BRIEF DESCRIPTION OF THE DRAWINGS

FIG. 1 is a block diagram of a stochastic processing system according to the present invention.

FIG. 2 illustrates a pseudorandom numbers generator and process of generation of M-sequences.

FIGS. 3a-3 b illustrate a logic unit and the process of generation of incompatible pseudorandom sequences with a given probability of occurrence of 1's in accordance with the present invention.

FIG. 4 is a circuit diagram of a data-to-sequence converter in accordance with the present invention.

FIG. 5 is a circuit diagram of a stochastic multiplier in accordance with the present invention.

FIGS. 6a-6 b show two embodiments of a stochastic multiplier core in accordance with the present invention.

FIG. 7 is a block diagram of a stochastic adder in accordance with the present invention.

FIG. 8 is a table illustrating the process of generation of various pseudorandom sequences and examples of multiplication.

FIG. 9 is a table illustrating the process of generation of various pseudorandom sequences and examples of addition.

FIG. 10 is a block diagram of a digital filter implemented by stochastic data processing according to the present invention.

DETAILED DESCRIPTION OF THE INVENTION

In describing preferred embodiment of the invention, specific terminology will be resorted to for the sake of clarity. However, the invention is not intended to be limited to the specific terms so selected.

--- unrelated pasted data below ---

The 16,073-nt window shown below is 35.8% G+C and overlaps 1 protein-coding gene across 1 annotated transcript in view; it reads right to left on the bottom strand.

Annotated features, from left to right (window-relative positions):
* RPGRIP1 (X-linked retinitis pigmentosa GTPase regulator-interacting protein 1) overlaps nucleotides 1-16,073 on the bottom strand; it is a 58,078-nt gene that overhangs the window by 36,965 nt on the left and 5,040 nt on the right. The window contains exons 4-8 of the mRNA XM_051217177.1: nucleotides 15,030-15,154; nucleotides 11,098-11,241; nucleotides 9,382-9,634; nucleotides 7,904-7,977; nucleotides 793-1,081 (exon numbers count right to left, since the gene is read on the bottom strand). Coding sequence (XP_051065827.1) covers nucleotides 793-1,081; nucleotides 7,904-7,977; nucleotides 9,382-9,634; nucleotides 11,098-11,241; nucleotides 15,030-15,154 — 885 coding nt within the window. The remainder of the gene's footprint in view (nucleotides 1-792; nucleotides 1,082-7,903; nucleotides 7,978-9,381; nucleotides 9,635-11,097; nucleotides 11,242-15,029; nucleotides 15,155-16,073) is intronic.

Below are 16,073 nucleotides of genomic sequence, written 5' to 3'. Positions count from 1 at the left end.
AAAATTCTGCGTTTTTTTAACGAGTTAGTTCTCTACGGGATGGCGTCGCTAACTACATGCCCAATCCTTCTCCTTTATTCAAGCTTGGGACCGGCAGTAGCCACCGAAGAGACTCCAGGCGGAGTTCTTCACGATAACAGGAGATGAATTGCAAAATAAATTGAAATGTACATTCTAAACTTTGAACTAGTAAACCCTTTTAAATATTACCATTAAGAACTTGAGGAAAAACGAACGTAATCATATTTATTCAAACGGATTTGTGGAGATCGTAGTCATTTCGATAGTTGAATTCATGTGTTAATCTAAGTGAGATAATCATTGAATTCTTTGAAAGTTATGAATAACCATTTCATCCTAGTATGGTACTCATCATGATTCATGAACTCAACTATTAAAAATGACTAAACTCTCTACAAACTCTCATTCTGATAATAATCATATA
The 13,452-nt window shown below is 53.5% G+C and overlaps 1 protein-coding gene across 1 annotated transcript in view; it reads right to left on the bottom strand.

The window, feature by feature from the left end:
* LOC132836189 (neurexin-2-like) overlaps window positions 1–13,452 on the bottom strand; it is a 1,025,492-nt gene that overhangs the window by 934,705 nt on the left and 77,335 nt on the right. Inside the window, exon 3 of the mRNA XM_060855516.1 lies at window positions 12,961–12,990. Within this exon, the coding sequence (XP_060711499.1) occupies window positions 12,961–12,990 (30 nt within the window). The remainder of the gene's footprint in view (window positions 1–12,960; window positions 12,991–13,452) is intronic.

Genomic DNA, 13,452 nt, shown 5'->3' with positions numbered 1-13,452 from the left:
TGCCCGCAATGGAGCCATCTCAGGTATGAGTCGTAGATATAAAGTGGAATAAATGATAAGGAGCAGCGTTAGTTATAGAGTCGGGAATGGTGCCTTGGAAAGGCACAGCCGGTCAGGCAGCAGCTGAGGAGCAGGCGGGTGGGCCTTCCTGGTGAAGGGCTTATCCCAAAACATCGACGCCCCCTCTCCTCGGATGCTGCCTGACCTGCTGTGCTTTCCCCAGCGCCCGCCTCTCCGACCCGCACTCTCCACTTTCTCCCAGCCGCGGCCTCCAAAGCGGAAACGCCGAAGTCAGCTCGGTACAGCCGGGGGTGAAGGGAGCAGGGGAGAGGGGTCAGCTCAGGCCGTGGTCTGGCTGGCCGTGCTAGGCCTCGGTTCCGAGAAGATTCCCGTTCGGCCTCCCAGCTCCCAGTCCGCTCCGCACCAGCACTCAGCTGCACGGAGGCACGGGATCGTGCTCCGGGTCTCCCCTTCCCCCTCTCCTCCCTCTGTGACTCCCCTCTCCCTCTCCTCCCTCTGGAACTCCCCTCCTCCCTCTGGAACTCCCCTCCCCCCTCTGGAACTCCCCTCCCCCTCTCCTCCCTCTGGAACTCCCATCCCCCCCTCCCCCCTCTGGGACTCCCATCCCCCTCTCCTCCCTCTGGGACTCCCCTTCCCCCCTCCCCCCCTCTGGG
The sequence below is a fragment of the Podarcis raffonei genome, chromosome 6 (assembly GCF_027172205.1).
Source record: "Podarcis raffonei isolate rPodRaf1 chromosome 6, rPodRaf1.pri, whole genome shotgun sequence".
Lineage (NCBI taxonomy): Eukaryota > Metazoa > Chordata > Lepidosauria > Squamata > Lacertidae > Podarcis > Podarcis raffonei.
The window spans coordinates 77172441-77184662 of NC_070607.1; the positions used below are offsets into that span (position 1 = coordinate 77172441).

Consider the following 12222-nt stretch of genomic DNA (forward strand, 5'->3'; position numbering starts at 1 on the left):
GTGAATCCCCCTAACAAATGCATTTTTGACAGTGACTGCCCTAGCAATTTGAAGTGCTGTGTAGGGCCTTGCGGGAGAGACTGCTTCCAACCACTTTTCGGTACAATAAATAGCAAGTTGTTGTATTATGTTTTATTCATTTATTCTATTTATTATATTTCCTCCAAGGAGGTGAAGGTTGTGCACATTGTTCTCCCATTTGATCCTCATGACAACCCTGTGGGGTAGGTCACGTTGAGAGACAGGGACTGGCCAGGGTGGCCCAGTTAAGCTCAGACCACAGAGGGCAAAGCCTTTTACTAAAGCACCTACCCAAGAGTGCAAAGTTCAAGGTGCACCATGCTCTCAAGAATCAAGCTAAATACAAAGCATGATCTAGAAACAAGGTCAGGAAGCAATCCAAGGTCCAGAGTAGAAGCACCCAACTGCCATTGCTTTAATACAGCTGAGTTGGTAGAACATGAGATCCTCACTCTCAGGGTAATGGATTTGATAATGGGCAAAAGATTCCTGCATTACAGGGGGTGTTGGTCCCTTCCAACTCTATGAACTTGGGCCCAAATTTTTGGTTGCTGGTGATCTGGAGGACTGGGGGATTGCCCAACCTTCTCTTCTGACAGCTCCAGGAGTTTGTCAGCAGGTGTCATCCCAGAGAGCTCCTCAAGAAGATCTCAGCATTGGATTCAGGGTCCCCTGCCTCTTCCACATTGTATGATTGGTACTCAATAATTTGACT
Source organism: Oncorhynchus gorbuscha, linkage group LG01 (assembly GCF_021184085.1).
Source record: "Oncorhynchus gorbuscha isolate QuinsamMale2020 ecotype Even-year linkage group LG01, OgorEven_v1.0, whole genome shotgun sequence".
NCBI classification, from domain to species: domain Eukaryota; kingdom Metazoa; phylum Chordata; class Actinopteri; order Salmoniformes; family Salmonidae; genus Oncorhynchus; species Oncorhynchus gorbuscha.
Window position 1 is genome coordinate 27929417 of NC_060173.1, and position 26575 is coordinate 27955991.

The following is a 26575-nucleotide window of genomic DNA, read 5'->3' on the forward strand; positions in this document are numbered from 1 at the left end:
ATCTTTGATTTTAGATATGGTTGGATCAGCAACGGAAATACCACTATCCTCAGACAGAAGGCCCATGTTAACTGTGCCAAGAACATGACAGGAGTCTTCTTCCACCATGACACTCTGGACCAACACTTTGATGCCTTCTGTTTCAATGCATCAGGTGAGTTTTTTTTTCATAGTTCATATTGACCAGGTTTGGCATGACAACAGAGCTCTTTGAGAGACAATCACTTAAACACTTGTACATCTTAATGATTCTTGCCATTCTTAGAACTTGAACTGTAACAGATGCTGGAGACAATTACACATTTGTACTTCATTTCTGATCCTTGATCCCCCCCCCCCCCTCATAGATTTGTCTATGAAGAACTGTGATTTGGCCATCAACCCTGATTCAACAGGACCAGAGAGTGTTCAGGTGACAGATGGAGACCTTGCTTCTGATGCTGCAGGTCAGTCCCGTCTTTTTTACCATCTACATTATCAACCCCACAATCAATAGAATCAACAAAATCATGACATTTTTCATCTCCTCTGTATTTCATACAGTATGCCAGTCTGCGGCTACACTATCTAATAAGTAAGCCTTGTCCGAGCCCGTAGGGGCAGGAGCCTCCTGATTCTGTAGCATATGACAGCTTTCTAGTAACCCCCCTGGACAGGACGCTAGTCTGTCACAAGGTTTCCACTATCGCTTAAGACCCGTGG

FIG. 1 illustrates the stochastic data processing system and method in accordance with the present invention. The system receives initial data in the form of digital operands A, B or D on n-bits lines 22, 24, 26 and in the form of an analog signal on a line 28. These data are interpreted as fractional numbers within a data domain of (0,1) for a positive fraction, or (−1,1) for a bipolar fraction. The system produces output signals in digital or stochastic form, representing the result of arithmetical operations of multiplication on line 36, the result of addition on line 48 and the result of conversion of digital operands or analog signals on lines 44 and 46, respectively.

The system comprises a pseudorandom numbers generator 12 that is connected to two logic units 14 and 16, and to a data-to-analog (D/A) converter 18 by an n-bit line 52. The logic units 14 and 16 generate pseudorandom sequences with a given probability of occurrence of 1's. The D/A converter 18 produces a stochastic analog signal by levels, which are interpreted as fractional numbers m(t), laying in the same data domain as the initial data.